It would build into the Longshoremen's and Harbor Workers' Act the same concept we now have in the Federal Employees' Compensation Act, which is the minimum payment under the Federal Employees' Compensation Act being the entrance level of a G-2, but as that entrance level wage moves up, so does the Federal employees compensation move up.

Similarly, the maximum payment is the highest step of a GS-15. As that wage goes up, similarly, then, would the permitted maximum benefit amount increase under the Federal Employees' Compensation


I am suggesting the committee consider and have the staff look into the possibility of adopting at the minimum and maximum benefit ends, this concept so that the legislation won't deteriorate in its benefit to the injured workers during the 5-, 6-, or 7-year timespan they all must wait until Congress acts again. It has been Congress historical practice every 6 or 7 years, to restore the old wage-loss ratios.

With that, gentlemen, I thank you very much for your patience in listening to my testimony.

Senator MORSE. Thank you. I have no more questions.

Senator YARBOROUGH. Congressman Burton, again I congratulate you for working on this so diligently.

Senator Morse introduced a bill last year, but it was not reached because we had the comprehensive minimum wage law of 1966 which covered more new people than any single minimum wage law in the history of the United States except the original minimum wage law of 1939. passed when Franklin D. Roosevelt was President.

We also passed last year this Federal Employees' Compensation Act Amendments of 1966 which you have mentioned. That was the first raise in that law, the first time the ceilings had been raised under that Federal Employees' Compensation Act, in 17 years.

This year the Senate has passed the bill to prevent discrimination against workers on account of age, to protect workers from 40 to 65 years of age, directly affecting 40 million Americans in that age bracket. Of course, then there are many more being affected when you take into consideration their families.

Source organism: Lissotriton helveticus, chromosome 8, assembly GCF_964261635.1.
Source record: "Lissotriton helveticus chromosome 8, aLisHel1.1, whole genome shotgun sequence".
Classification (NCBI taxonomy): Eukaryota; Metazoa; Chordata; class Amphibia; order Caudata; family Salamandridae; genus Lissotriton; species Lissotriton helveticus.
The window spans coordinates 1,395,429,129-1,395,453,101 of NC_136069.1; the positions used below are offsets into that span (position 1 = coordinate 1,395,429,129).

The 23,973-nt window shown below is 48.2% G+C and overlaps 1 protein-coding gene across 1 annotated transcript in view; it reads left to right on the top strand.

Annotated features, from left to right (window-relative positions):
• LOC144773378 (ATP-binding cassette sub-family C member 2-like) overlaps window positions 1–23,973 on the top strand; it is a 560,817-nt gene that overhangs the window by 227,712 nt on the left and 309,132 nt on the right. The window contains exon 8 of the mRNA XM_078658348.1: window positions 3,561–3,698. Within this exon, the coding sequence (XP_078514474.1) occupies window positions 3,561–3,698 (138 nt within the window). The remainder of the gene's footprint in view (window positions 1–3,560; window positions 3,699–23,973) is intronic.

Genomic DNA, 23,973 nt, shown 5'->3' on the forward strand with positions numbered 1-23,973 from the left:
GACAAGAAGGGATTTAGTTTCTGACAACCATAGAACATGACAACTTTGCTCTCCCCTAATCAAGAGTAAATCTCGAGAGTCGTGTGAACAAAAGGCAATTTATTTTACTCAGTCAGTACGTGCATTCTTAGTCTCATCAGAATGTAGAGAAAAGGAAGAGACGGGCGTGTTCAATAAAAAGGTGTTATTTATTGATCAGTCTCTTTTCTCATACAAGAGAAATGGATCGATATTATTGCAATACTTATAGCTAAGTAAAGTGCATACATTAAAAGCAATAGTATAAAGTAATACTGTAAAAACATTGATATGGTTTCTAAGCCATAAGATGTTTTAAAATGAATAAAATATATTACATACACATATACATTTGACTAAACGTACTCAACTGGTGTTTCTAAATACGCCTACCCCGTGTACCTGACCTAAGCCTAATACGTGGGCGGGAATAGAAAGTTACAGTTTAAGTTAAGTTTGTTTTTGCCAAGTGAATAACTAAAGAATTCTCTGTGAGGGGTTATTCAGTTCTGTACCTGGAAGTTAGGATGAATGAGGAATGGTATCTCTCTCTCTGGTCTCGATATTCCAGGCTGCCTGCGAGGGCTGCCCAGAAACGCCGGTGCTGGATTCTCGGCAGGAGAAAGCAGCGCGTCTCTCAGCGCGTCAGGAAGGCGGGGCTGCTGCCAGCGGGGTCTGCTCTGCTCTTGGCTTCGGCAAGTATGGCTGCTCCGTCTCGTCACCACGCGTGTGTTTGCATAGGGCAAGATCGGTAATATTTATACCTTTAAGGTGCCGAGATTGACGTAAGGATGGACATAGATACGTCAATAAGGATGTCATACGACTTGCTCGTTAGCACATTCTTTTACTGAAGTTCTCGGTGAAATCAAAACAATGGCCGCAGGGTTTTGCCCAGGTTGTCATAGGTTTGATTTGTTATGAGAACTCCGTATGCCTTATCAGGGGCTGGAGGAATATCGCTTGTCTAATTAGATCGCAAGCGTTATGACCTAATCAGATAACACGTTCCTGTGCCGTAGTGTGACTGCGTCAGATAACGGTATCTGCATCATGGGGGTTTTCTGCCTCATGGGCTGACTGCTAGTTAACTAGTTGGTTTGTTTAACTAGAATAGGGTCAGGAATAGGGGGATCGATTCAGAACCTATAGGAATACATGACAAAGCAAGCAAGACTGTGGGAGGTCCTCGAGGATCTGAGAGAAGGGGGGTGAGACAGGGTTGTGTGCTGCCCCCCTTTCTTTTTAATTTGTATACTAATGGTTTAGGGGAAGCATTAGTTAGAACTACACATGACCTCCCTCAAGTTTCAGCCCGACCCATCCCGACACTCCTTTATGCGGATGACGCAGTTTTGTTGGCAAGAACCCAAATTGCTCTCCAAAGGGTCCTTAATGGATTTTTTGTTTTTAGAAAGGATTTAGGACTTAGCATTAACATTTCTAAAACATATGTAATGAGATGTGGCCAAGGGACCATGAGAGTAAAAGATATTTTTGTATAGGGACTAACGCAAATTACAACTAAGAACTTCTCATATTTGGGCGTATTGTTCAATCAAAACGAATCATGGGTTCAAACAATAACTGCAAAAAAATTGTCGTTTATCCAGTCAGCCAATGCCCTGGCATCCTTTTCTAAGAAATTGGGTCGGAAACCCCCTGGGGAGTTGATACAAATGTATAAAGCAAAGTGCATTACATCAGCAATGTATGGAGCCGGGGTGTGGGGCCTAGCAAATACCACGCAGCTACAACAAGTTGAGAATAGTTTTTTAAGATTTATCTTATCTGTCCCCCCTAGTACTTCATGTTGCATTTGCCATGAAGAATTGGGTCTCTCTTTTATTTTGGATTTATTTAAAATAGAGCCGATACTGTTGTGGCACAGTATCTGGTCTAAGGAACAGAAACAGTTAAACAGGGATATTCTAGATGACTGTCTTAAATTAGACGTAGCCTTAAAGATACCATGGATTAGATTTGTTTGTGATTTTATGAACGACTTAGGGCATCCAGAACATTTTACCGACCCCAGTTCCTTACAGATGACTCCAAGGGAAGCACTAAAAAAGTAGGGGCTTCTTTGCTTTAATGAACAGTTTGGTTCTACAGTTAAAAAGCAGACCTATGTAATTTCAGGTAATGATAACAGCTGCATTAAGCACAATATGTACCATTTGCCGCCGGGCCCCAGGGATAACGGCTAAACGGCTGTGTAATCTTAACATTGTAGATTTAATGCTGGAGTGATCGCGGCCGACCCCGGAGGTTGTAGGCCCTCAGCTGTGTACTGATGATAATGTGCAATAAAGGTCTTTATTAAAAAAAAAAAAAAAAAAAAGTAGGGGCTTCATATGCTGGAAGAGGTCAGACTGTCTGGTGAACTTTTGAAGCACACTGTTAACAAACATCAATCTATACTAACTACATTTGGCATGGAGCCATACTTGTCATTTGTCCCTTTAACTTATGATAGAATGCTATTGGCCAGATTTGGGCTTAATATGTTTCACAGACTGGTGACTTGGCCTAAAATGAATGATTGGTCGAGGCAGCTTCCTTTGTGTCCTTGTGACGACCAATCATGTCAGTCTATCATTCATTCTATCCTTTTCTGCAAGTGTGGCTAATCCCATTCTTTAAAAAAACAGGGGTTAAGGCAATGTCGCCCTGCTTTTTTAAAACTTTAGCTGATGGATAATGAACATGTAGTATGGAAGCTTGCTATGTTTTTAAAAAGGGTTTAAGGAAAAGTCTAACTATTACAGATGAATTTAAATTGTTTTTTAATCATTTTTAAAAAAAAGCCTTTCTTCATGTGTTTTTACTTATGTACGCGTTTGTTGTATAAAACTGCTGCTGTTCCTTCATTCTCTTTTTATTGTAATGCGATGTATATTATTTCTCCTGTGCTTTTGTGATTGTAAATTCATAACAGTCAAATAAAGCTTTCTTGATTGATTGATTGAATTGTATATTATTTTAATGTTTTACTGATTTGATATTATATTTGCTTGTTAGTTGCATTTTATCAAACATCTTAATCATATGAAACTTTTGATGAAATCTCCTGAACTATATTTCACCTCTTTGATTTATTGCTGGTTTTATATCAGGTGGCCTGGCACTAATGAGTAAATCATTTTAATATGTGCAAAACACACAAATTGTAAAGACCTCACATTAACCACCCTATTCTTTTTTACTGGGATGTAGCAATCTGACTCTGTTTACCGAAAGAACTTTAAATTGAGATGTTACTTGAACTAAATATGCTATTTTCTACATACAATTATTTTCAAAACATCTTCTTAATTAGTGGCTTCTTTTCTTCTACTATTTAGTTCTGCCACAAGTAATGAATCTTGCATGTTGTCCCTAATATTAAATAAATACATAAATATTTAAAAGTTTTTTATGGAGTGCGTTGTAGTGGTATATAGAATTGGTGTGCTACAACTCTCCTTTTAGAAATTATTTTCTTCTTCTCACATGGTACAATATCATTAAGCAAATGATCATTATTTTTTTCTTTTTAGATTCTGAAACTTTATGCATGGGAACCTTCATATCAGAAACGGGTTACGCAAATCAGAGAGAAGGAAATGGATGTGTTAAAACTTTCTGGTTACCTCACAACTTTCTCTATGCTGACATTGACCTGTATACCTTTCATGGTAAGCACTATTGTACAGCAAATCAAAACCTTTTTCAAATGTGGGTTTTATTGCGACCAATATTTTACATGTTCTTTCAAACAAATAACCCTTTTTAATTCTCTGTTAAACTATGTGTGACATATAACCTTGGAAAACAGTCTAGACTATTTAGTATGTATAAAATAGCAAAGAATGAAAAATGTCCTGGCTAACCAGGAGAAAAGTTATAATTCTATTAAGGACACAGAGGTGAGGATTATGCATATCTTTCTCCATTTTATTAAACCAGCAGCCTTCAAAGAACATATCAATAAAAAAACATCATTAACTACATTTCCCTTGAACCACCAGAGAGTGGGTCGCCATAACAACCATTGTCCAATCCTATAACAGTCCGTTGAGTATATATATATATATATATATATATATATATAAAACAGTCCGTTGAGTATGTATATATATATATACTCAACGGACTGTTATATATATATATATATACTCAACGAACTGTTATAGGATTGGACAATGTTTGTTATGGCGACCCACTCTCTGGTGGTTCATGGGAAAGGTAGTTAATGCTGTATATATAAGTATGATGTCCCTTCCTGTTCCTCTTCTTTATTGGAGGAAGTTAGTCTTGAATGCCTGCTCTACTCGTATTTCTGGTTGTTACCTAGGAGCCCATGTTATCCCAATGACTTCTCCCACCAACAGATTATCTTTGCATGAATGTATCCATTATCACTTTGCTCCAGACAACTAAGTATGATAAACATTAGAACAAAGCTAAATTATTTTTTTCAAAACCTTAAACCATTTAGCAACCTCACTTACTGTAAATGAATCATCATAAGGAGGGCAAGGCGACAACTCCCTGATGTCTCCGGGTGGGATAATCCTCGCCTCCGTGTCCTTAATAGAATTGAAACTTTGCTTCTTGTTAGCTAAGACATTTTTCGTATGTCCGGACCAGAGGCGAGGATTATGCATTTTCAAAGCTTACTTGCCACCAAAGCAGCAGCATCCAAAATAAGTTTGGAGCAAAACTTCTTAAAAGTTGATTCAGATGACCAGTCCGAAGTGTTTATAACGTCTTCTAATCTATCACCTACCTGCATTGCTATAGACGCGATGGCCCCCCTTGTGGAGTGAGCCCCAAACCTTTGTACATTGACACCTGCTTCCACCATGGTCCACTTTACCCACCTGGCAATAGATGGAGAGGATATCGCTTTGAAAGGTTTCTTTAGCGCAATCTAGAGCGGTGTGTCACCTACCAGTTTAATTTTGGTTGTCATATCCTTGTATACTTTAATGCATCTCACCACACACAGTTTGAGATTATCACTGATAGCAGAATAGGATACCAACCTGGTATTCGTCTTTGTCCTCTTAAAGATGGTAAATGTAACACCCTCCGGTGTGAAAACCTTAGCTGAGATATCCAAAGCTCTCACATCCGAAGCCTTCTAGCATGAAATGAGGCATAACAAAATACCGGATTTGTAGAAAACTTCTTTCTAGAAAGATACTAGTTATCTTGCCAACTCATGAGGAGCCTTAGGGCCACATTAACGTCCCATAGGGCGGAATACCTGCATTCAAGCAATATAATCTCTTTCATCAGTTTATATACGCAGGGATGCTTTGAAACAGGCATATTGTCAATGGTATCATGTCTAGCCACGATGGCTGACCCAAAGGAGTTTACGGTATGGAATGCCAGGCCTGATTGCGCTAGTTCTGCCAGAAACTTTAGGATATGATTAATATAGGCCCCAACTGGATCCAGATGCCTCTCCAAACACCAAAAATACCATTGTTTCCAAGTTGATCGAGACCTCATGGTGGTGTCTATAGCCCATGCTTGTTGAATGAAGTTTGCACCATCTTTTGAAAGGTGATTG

So we are taking these in due course with progressive legislation to benefit the working people of the United States. That strengthens, of course, the whole economy, as we know it. We are not protecting the working people at the expense of the American economy. It protects the American economy, the American system, and the American capacity for industrial achievement.

So we made real progress last year, and we have made progress this year. We are hopeful that your colleagues can unfreeze that discrimination against the aged bill. We read in the papers and we read the Congressional Record, and we know that you have problems and we have problems, or else we wouldn't be here a week before Thanksgiving if we were not doing something.

Congress has been much criticized for doing nothing. I don't like to stay here all the time, but we often have breakthroughs such as in the past month to pass good legislation. I am hopeful that the bill to prevent discrimination on account of age will be one of those breakthrough bills passed by the Congress this year.

Mr. BURTON. I share your hope, and if we can resolve the airline hostess problem, I am sure we will get the bill on the President's desk, with your help.

Senator YARBOROUGH. That, I think, has been set aside in the bill and not resolved because of the great difference of opinion of people as to what youthful age you should lower the limits to. We had 45 to 65. Apparently the House thought that younger men were getting old. We didn't think a man could possibly be called an older worker. Even 45 looks very young to me. We lowered the age limits to 40 because of the House's younger age of 40 to 65. But, on lowering it to 32, we decided to leave that with Secretary Wirtz for study for 6 months. Thank you.

Mr. BURTON. Thank you very much.

Senator YARBOROUGH. Our next witness will be Mrs. Peterson.

Mrs. Peterson, we welcome you back to this committee as Assistant Secretary of Labor. We congratulate you on the great work you have done to benefit the working people of America over the years. Your work, beginning in 1961, as an informed member of the Department of Labor, and coming before numerous legislative committees, has been a great contribution.

I congratulate you on your tremendous achievements. Being a lawyer, I am rather jealous or envious of your great capabilities. I

grew up in an age when people didn't think that women lawyers were as smart as men lawyers. We have learned in our lifetime that they are just as sharp.

If it wasn't for the fact that ladies marry and leave to raise families. I believe there would be more lawyers who were women in the profession.

You may proceed with your testimony.


Mrs. PETERSON. I am sure you know how much it means to me to appear here. Senator Morse and Senator Yarborough, just coming into this room brings all kinds of memories of the many times we have worked together.